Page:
SELF CARE FOR THE
AMANDA S. COTHERN, LPC
NOVEMBER 10-12, 2017
A newly identified type of grief, considered by many to be the most
difficult, because there is no closure, ambiguous loss complicates
relationships, and leaves families and loved ones confused (Boss, 2009).
• “An immobilizing grief characterized by the uncertainty of what will be lost
next” (cognition, mobility, etc.)
• Ambiguous Loss (lack of clarity) leads to ambivalence (conflicting feelings)
about the loved one (i.e. a wish for something different AND guilt for having
that wish) (Boss, 2016)
• Physically Present, Psychologically Absent
• Child with LGS
• Psychologically Present, Physically Absent
• The child’s other parent who is no longer in the picture
WHAT IS AMBIGUOUS LOSS?
• Ambiguous loss is unclear loss.
• Ambiguous loss is traumatic loss.
• Ambiguous loss is a relational disorder.
• Ambiguous loss is externally caused (e.g., illness, war), not by individual
• Ambiguous loss is an uncanny loss—confusing and incomprehensible.
“how is it possible to lose half a person?” – the wife of a man with
SELF CARE FOR THE SINGLE CAREGIVER
Six Guidelines for Increasing Resilience:
1. Finding Meaning in the Experience
2. Adjusting Mastery of the Experience
3. Reconstructing Identity
4. Normalizing Ambivalence
5. Revising Attachment
6. Discovering New Hope
I asked three single mothers of a child with
“what are the top three things you
wish people knew about being a
single mom of a child with
“I would love to have free time for myself without asking family because
I won’t burden them with my problems.”
Who are you afraid of burdening with your requests?
“No matter how many times I share my story, no matter how many
times I break through that vulnerability, it is still extremely hard to ASK
Who can you vent to without fear of judgment?
Safety plan: three people to call when it is NOT an emergency but you
are feeling the signs of being on the edge
Who knows your story? Birth, diagnosis, present day – write it, share
“For most women, especially ones who are married and have children that don't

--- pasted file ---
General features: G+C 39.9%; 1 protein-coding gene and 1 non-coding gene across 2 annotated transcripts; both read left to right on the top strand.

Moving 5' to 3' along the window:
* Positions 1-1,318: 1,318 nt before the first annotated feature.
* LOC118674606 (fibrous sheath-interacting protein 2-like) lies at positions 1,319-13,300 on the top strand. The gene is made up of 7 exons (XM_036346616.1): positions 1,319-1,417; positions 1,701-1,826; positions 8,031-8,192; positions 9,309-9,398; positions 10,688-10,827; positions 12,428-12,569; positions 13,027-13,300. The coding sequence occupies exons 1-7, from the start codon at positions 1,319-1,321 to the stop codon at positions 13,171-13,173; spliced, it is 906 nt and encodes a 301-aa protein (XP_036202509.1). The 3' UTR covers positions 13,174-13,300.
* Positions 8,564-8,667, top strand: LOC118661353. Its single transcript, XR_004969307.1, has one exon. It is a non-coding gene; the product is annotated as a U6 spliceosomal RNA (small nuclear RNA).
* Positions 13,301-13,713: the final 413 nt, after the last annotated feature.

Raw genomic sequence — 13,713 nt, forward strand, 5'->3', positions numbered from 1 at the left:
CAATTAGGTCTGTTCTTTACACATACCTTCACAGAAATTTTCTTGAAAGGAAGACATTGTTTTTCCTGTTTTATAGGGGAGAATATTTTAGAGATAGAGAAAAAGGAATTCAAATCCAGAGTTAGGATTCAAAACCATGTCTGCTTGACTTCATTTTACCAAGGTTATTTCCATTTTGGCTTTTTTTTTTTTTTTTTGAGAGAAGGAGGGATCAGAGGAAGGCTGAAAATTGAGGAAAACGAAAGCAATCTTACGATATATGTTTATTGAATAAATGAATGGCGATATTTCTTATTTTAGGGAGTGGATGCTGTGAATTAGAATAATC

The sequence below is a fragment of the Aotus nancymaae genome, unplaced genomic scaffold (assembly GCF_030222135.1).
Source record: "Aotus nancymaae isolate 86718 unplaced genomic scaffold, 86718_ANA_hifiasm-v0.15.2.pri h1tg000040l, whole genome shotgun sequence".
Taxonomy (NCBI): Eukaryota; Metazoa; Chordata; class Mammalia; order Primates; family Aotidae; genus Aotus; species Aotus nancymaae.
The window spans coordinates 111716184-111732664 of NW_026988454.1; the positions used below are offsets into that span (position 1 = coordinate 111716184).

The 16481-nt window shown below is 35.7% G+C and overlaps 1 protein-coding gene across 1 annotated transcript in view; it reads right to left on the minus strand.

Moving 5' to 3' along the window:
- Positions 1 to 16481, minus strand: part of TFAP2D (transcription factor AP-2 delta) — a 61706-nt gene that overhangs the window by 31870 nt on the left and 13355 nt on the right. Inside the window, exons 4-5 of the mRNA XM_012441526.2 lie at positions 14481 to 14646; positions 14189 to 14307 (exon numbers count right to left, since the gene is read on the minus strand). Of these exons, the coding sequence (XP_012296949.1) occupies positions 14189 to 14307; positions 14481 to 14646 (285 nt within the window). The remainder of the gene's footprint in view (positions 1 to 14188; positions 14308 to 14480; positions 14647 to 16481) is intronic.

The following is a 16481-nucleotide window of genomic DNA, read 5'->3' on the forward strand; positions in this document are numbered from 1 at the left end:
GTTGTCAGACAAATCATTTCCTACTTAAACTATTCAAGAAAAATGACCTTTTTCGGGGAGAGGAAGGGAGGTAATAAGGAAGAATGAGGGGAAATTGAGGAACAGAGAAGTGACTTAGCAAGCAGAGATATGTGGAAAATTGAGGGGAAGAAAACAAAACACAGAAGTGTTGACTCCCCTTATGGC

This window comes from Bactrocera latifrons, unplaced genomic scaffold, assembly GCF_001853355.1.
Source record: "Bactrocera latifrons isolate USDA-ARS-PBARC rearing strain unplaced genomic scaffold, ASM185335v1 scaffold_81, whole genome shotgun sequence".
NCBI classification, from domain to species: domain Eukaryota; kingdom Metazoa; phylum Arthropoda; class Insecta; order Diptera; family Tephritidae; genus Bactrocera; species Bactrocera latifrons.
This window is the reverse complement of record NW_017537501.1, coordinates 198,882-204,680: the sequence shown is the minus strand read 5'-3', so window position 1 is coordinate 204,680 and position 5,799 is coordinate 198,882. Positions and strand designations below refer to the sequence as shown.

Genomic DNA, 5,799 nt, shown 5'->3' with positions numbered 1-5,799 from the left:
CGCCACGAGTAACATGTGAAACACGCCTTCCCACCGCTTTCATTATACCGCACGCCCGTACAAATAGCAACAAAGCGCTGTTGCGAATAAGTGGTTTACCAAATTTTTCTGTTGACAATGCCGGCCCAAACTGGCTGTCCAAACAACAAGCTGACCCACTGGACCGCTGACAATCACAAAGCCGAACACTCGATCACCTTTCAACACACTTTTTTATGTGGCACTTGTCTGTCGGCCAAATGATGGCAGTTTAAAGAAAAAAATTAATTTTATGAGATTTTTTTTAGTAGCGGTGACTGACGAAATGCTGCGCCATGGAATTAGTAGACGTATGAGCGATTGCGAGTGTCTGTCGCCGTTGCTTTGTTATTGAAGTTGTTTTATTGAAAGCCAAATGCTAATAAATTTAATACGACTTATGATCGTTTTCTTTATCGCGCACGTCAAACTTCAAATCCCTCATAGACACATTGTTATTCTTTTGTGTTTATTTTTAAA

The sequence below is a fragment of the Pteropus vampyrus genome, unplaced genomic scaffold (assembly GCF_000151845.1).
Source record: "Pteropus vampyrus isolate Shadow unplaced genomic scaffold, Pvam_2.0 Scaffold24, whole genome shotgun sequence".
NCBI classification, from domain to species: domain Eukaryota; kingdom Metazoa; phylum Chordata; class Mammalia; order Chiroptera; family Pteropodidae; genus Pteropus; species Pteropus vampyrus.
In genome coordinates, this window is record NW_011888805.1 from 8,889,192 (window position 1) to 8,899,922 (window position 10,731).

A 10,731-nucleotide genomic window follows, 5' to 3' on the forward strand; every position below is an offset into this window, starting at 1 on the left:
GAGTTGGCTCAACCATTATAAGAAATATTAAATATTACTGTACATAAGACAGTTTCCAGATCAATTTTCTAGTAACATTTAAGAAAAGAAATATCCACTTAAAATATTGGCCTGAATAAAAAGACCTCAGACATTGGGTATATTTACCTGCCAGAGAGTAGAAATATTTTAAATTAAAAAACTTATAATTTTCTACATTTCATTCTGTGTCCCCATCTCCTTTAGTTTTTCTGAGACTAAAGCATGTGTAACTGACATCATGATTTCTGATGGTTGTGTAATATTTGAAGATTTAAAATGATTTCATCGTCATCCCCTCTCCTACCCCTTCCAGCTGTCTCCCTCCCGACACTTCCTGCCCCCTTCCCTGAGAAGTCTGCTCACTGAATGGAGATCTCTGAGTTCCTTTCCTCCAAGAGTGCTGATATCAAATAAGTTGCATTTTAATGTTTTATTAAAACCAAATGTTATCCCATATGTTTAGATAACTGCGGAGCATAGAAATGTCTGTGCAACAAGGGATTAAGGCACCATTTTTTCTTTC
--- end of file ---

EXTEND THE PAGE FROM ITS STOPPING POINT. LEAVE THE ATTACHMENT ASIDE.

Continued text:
have special needs, an invitation with a girlfriend or friends for lunch, shopping
or maybe a movie is a doable thing and something that doesn't necessarily
mean a major event planning skill! Sometimes no matter how much I would
enjoy having the time to spend with a friend out like that, it simply is not
always an easy undertaking. By the time I arrange to take him someplace,
coordinate the time away so that I have him where he needs to be in time for
me to be where I need to be, I'm tired before I even leave the house. . .
Sometimes it feels easier to just not go”
How many people do you text regularly who are not a medical or school
professional working with your child?
“I have brothers and they will help if it’s an emergency but never volunteer to
spent any time with him”
In addition to the LGS foundation, who are you connected with on a personal
“I truly wish people weren't scared of [child] and could take a walk in my shoes
to better understand what special needs parenting really looks like.”
Do the people in your life add or subtract to your energy level?
“I would love for my son to have a male mentor”
Who knows your personal story – dating life, divorce, widowed?
“[this is] One done with unconditional love but the position is
24/7.....no breaks, no time alone more than a couple hours here
and there (if you are lucky enough to have family or good
“A single parent leaves work early or misses completely when
they[child] are ill and forget about sleeping if they[child]
can’t.....it's not going to happen.”
“They need to hear that things will be okay...that they can do
whatever they set their mind too. You have to have faith in that
so they will.”
Non-negotiables – write out three (ex.: prayer, reading, journaling)
Practical tips in an impractical reality
Bottle of water next to your bed
Your own personal playlist that is not made up of your child’s music
Meditation app on your phone (e.g. 10% Happier, Headspace, Calm)
Movement – imitate your child’s self stem (jumping, pacing, shaking arms),
20 minutes of walking, stretching, etc.
Self care must become a priority. . .
“There are not enough resources for hands on direct care, respite services or
support services for medically fragile kids.”
• Boss, P. (2010). The trauma and complicated grief of
ambiguous loss. Pastoral Psychology, 59(2), 137-145.
• Boss, P. (2016). The context and process of theory
development: The story of ambiguous loss. Journal of Family
Theory & Review, 8(3), 269-286.